Then there are costs. In a place like rural Kansas, where the right-of-way is cheap, new line can cost as little as $500,000 per mile. But putting transmission underground, through a dense suburban area like Boston’s, can cost up to $20m per mile.

In Texas, $3-6 billion more is needed for transmission, according to a recent filing by ERCOT, the Texas electrical grid operator. Overall, across America, between $12-15 billion per year is being spent on transmission infrastructure, according to Lawrence Makovich of Cambridge Energy Research Associates. Costs are worsening with the rocketing prices of steel, copper and engineering services.

All of which raises the pesky question of who pays. One way or another it is generally the users, who naturally resent the extra charges. But being fair to everyone is complicated. A transmission system is a network; when you connect a new line to an existing system, it affects power flows throughout. The actual costs can be hard to predict. The electricity industry’s answer is “socialisation”—the cost of any new capacity is spread evenly among a state’s consumers. This can be an effective quick fix, but it risks burying price signals and creating some thorny interstate issues.

Arizona, for instance, has access to much cheaper electricity than does neighbouring southern California. So naturally Arizonans chafe at the idea of building new transmission lines across their beautiful state, lines which would connect with California’s grid to reduce prices there—while raising them at home. If planners are going BANANAs, there is good reason for it.

A combination of flexible solar cells and low-energy lighting provides a way to bring electric light to isolated communities

A bag full of sunshine
Mar 6th 2008
From The Economist print edition

IF YOU live in a remote area, particularly in a poor country, obtaining electricity can be a problem. It is probably too expensive to connect you to the grid, so you are left reliant on generators and batteries—and even these have to be wired to the points, such as light bulbs, where power is wanted. But Kennedy & Violich Architecture of Boston, Massachusetts may have the answer. In collaboration with Global Solar Energy of Tucson, Arizona, it has developed a cheap, practical and portable way to capture the sun's rays by day and release them by night as useful light, wherever it is needed.

The idea, dubbed “portable light”, combines solar cells with light-emitting diodes attached to the surface of a fabric that can be made into bags, and thus carried around during daylight hours. In sunlight, the cells generate electricity that is stored in batteries stitched into the material. When it gets dark, the batteries power light-emitting diodes that are also sewn onto the cloth.

The solar cells themselves are made from a substance called copper indium gallium diselenide, Global Solar Energy's speciality. This is not quite as good at capturing sunlight as silicon, the material from which solar cells are usually made, but it is less rigid and easier to work with. Crucially, a working cell can be made by spreading a thin layer of the stuff on another material, such as a sheet of plastic. The result is flexible and fairly robust.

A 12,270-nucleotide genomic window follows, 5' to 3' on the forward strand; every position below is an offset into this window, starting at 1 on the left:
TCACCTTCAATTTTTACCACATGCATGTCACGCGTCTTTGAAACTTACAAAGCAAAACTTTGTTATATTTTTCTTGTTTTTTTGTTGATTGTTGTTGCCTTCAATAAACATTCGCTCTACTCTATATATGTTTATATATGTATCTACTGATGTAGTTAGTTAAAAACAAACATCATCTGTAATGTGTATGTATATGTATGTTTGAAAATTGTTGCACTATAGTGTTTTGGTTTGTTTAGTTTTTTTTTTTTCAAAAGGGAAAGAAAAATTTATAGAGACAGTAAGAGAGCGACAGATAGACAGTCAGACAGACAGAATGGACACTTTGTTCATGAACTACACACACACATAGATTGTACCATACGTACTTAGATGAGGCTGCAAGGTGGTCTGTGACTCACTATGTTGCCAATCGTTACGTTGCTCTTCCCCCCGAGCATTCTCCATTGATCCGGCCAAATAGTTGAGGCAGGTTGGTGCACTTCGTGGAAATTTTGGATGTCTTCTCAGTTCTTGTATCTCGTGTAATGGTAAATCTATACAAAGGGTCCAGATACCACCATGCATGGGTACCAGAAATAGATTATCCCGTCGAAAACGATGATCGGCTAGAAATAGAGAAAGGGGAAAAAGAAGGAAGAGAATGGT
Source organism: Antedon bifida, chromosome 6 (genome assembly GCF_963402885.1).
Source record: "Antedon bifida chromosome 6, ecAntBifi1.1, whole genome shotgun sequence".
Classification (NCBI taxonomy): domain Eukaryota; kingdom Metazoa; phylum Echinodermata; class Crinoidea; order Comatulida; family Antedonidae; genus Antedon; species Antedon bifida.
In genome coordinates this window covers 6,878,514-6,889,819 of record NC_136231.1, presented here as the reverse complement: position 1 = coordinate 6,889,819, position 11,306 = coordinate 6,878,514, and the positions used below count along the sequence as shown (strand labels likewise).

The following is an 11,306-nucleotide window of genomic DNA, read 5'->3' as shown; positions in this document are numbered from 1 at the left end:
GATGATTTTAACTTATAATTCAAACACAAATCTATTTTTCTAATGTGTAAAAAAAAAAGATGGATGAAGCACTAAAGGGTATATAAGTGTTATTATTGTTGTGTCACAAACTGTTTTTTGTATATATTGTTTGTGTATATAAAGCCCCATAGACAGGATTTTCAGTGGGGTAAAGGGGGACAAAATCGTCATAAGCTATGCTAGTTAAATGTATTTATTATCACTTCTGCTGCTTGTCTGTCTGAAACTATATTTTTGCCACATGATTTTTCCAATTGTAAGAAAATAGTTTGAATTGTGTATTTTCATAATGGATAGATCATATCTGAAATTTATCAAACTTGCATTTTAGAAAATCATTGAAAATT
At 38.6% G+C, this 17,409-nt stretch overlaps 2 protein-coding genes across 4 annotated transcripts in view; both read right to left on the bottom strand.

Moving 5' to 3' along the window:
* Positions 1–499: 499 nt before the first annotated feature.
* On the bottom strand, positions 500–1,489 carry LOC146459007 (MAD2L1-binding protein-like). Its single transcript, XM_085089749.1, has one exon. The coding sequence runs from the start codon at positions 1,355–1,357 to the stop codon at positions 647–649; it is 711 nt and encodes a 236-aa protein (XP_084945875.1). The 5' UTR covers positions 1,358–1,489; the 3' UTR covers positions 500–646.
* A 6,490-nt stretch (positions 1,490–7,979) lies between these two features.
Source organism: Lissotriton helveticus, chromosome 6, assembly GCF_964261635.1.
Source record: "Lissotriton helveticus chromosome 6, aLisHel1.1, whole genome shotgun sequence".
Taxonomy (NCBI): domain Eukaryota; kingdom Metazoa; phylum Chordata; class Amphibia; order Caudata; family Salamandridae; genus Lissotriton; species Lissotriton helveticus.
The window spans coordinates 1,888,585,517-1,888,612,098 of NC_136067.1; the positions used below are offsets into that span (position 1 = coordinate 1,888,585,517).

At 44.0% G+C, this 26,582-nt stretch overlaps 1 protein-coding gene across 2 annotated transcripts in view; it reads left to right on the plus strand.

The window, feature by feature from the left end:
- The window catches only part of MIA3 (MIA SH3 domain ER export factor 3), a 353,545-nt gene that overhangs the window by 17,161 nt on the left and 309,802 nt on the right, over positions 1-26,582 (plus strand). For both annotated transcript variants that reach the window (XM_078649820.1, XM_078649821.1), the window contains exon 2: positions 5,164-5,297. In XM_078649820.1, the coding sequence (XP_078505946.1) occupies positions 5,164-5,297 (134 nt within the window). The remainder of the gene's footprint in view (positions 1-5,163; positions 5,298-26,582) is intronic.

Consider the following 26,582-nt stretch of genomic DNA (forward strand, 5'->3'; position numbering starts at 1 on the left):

Storing the electricity generated by the solar cells involves small batteries that are also woven into the fabric, along with plastic-coated wire connectors. Rechargeable lithium-ion batteries—the sort used in mobile phones—can store more energy per unit weight than other types, and do not lose their charge too rapidly if they go unused for long periods.

These batteries then power hundreds of light-emitting diodes a few millimetres across that are sewn into the fabric on the opposite face from the one occupied by the solar cells. Until recently, such diodes were expensive and did not shine very brightly. But they have improved enormously over the past few years and are now used in mainstream lighting. (A town in Italy recently became the first to switch its street lighting over to such diodes.) Light-emitting diodes are well suited to providing portable illumination, because they are robust, they are not heavy and, unlike traditional bulbs, they do not become too hot to touch.

So far, so good. But there was room for further improvement. As the person carrying the bag moves around, parts of it will be in the shade while others are overwhelmed with sunlight. So the engineers devised a way to direct the energy where it is most needed. To do this, they have woven sensors and switches into the fabric. These ensure that energy from a fully illuminated photovoltaic cell is sent to batteries that are not already receiving electricity at the highest rate they can store it.

In this way, the engineers have created a device that can stash away enough electricity to power the light-emitting diodes for ten hours after three hours in full sunlight. Unlike conventional light sources, the fabric can be spread out to provide background lighting for an entire room or rolled up to generate more concentrated light for a particular task. Moreover, many pieces can be joined together to produce light for larger meetings, and also to power devices such as mobile phones.

The first beneficiaries of this technology are the Huichol, a group of Amerindian people who live in the Sierra Madre mountains of Mexico, but if all goes well, Kennedy & Violich hopes to sell its invention to rural communities in Africa and Australia as well. And at $50 per bag—less than the average Huichol spends on candles and torch batteries each year—it seems a bargain.